Art, Culture, and Exchange Across Medieval Saharan Africa
Then the Niger River descends from Dia to Timbuktu and then to Gao…then to Ife. Ife is one of the largest countries of the Sudan, and their sultan is one of the greatest sultans.”
— Ibn Battuta, 1355
The Long Reach of the Sahara
The Sahara Desert sits between the Mediterranean Sea and the Niger River, extending the reach of the great desert’s routes of exchange across three continents.
Ibn Battuta, the intrepid fourteenth-century Moroccan diplomat, traveler, and writer, who traversed the Sahara Desert on his last extended journey, observed the importance of the Niger River as a major thoroughfare that led to distant lands of wealth and influence, including the famed Kingdom of Ife, in West Africa’s dense rainforest. Like the trading cities and empires of Africa’s Western Sudan, the medieval empires of the forest and of the Central Sudan were deeply entwined in a global economy.
Archaeological excavations at West African sites beyond the Western Sudan, including those associated with the Ife Kingdom, as well as with the earlier polity of Igbo Ukwu to its southeast, and Durbi Takusheyi to its Northeast, reveal the prominence of glass beads, ivory, and copper among the materials that circulated through the Sahara Desert in multiple directions. Tracing their movement provides a compelling image of the wide scope of medieval trade.
Diptych leaf with scenes from the Passion of the Christ, Paris, France, 1250/70. Ivory with traces of paint and gilding, 32.6 x 13 x .8 cm. The Walters Art Museum, Baltimore, MD, bequest of Henry Walters, 1931, 71.157
This is the left leaf of one of the earliest known Gothic ivory diptychs; the fragmentary remains of the right leaf are in the Musée de Cluny, Paris. The size of the panel, with a width that far exceeds 4.33 inches, indicates that it was taken from a Savanna elephant tusk. The artisan compensated for the natural curvature of the tusk by inserting a crescent-shaped piece of ivory to achieve a rectilinear shape. On the reverse, this “operation” is emphasized by a puncture-and-suture decoration, as if the pieces of ivory were sewn together.
Casket, Sicily, 12th century. Ivory, brass, tempera, and gold leaf, 9.5 x 15.9 x 9.7 cm. The Art Institute of Chicago, Samuel P. Avery Endowment, 1926.389. Photograph courtesy of The Art Institute of Chicago/Art Resource, NY
This ivory box, or casket, was made in Sicily, where the Arabic-speaking Muslim population contributed significantly to a unique visual culture. It is economically fashioned from thinly cut pieces of elephant ivory held together with ivory pegs. The presence of a lock and lock plate made of gilded brass, a copper alloy, indicates that the casket’s contents were precious. The delicate ornamental motifs, rendered in tempera and applied gold leaf, are complemented by an inscription in Arabic, “May glory endure.” With its combination of ivory, copper and gold, the box speaks to the circulation of precious materials important to trans-Saharan trade.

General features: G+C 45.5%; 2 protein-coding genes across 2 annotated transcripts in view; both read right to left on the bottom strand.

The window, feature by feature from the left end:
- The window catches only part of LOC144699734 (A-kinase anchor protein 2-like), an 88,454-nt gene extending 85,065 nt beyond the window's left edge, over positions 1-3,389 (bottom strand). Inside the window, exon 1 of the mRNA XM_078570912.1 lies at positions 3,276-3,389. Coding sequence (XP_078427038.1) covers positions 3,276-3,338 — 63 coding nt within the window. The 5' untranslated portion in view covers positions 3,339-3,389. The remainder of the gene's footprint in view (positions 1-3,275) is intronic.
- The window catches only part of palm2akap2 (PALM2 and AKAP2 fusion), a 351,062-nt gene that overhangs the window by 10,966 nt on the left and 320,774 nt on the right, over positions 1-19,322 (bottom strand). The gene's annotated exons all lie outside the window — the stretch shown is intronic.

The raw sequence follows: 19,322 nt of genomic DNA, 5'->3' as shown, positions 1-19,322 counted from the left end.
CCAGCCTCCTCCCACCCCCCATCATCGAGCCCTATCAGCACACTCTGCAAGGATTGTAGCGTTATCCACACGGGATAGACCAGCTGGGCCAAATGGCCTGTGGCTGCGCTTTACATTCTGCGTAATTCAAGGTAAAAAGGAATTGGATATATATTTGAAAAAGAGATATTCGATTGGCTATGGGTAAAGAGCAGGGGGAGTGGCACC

Earrings, pendant, and ring. Probably manufactured in the Western Sudan, excavated at Durbi Takusheyi, Nigeria, Tumulus 7, 13th /15th century, Gold, National Commission for Museums and Monuments, Abuja, Nigeria, KT2014.1.69a,b, KT2014.1.70, KT2014.1.71. Photograph by René Müller
These four pieces of solid gold jewelry were found among the valuable grave goods of a high-status individual buried at Durbi Takusheyi in north-central Nigeria. They were deposited along with strung cowrie shells in the large Mamluk brass bowl also in this case. These extremely rare treasures were acquired through trade in multiple directions. The gold jewelry was likely made in Senegal or southern Mauretania, while the cowrie shells originated in the Indian Ocean and would have traveled along the same routes as the brass bowl.
Seated figure, possibly from Ile-Ife, found at Tada, Nigeria, late 13th/14th century. Copper with traces of arsenic, lead, and tin, height 54 cm. National Commission for Museums and Monuments, Abuja, Nigeria, 79.R18. Photograph by Museum for African Art and The Fundación Marcelino Botín/ Karin L. Wilis